Failure to Thrive
Poetry of ambivalence, humour, and doubt that belies a kind of optimism
Dumpster fires outside discount stores and rotting whale carcasses; optical illusions and memento mori—all “coming to you direct, / by way of this Rube Goldberg machine.” Failure to Thrive zigzags through excess, taking in the big picture through the lens of a pinhole camera. These poems ask us to lean into our senses, to “spend time loitering, slipping coins into attention’s slots, / anticipating the next big pay-off.”
Hip and cerebral, this witty collection is as quick to make fun of itself as it is to turn its humour outward, where false historians have free rein, answers come in the form of questions, and the apocalypse seems like a good time to knit a sweater. Suzannah Showler’s debut shows us how a failing world can be the site of aesthetic renewal rather than decline.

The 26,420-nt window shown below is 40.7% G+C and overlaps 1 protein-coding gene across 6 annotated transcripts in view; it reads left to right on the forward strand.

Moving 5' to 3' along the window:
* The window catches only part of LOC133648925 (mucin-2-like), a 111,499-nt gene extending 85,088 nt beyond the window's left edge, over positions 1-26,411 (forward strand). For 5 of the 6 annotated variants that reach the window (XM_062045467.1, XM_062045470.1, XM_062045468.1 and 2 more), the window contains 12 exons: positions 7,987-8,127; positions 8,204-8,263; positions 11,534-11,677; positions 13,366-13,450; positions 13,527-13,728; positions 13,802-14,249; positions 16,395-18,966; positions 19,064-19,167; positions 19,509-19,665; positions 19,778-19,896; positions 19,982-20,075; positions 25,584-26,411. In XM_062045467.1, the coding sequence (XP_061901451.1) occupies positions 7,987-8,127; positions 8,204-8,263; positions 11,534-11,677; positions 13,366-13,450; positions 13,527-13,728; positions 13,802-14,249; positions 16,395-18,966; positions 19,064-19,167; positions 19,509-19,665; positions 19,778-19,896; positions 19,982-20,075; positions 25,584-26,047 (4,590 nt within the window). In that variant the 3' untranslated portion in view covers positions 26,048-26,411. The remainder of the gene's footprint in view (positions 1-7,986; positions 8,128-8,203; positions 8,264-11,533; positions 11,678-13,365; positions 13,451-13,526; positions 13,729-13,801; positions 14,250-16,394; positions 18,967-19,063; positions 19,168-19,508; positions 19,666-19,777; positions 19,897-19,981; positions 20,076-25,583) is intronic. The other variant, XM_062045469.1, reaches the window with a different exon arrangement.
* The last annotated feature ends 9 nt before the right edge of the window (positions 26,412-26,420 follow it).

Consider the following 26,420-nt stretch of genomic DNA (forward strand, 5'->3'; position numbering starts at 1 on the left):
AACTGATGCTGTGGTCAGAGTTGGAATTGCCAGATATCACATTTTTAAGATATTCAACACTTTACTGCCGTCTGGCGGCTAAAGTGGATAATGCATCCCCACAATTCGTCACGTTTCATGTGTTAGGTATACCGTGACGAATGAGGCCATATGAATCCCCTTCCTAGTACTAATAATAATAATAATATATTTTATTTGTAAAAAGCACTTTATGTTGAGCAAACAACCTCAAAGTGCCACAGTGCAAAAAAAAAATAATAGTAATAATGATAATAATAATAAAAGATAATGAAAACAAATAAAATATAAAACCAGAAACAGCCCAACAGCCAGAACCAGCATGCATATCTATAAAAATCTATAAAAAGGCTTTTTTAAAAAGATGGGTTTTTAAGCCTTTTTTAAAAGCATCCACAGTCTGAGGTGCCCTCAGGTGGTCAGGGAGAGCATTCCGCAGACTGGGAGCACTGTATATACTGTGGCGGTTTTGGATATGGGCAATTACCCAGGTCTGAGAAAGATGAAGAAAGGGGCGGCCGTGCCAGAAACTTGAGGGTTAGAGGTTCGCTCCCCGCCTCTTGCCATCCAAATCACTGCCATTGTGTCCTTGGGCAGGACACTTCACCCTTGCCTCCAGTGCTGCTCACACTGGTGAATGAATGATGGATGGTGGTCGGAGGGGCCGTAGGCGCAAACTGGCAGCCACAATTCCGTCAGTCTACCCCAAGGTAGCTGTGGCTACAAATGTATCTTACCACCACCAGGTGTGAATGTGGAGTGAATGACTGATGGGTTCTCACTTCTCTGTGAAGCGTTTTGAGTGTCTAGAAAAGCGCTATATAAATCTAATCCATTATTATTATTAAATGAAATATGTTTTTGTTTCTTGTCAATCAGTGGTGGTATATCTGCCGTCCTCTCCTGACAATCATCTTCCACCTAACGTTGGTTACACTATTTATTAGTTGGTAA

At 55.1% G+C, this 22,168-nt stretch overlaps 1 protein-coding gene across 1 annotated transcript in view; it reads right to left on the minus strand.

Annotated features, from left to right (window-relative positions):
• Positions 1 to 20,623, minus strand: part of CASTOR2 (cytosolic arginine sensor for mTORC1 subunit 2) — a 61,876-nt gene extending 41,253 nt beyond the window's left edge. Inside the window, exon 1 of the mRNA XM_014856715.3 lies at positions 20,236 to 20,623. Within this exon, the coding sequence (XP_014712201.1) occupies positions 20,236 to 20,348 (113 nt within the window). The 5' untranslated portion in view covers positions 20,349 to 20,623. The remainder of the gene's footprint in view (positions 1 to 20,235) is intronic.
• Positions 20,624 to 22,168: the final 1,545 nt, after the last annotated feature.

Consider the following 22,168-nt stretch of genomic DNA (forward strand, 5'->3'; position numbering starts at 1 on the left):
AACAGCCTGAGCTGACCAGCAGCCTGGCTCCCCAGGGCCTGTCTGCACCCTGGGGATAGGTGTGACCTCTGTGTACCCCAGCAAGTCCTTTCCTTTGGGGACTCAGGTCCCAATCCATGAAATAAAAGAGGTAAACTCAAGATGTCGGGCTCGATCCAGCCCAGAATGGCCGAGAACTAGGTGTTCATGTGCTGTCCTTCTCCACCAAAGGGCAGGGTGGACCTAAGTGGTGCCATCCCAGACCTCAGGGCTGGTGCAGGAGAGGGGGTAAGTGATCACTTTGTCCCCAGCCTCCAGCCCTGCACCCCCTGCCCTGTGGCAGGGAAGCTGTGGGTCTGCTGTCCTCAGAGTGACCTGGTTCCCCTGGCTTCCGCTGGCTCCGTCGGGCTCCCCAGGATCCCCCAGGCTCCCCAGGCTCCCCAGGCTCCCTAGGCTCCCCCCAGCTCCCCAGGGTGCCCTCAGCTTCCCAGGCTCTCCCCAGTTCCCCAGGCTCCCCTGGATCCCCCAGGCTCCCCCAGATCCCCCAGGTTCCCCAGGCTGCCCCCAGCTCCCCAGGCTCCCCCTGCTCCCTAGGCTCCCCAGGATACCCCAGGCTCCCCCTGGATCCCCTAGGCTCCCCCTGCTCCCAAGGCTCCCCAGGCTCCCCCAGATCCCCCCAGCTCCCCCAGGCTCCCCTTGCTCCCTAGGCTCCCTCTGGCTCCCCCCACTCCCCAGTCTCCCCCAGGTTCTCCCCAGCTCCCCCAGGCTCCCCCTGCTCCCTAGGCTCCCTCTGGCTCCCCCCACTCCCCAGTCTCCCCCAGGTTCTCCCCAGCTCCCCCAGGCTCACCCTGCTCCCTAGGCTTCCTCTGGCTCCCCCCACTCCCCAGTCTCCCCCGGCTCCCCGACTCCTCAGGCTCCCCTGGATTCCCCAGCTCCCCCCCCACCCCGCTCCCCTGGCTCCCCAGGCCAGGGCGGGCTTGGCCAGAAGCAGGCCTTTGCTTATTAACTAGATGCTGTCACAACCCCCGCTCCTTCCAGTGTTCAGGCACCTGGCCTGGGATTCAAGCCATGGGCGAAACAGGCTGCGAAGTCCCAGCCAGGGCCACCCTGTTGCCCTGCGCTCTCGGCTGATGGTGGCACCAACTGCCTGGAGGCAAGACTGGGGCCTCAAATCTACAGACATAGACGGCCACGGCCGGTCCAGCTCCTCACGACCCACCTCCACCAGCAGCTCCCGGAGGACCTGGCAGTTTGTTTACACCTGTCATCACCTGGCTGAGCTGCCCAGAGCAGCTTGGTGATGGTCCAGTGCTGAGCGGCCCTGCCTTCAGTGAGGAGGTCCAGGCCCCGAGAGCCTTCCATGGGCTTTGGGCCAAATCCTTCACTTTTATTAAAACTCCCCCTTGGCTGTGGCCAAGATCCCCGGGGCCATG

Suzannah Showler holds an MA in Creative Writing from the University of Toronto. Her writing has appeared in The Walrus, Hazlitt, and The Puritan.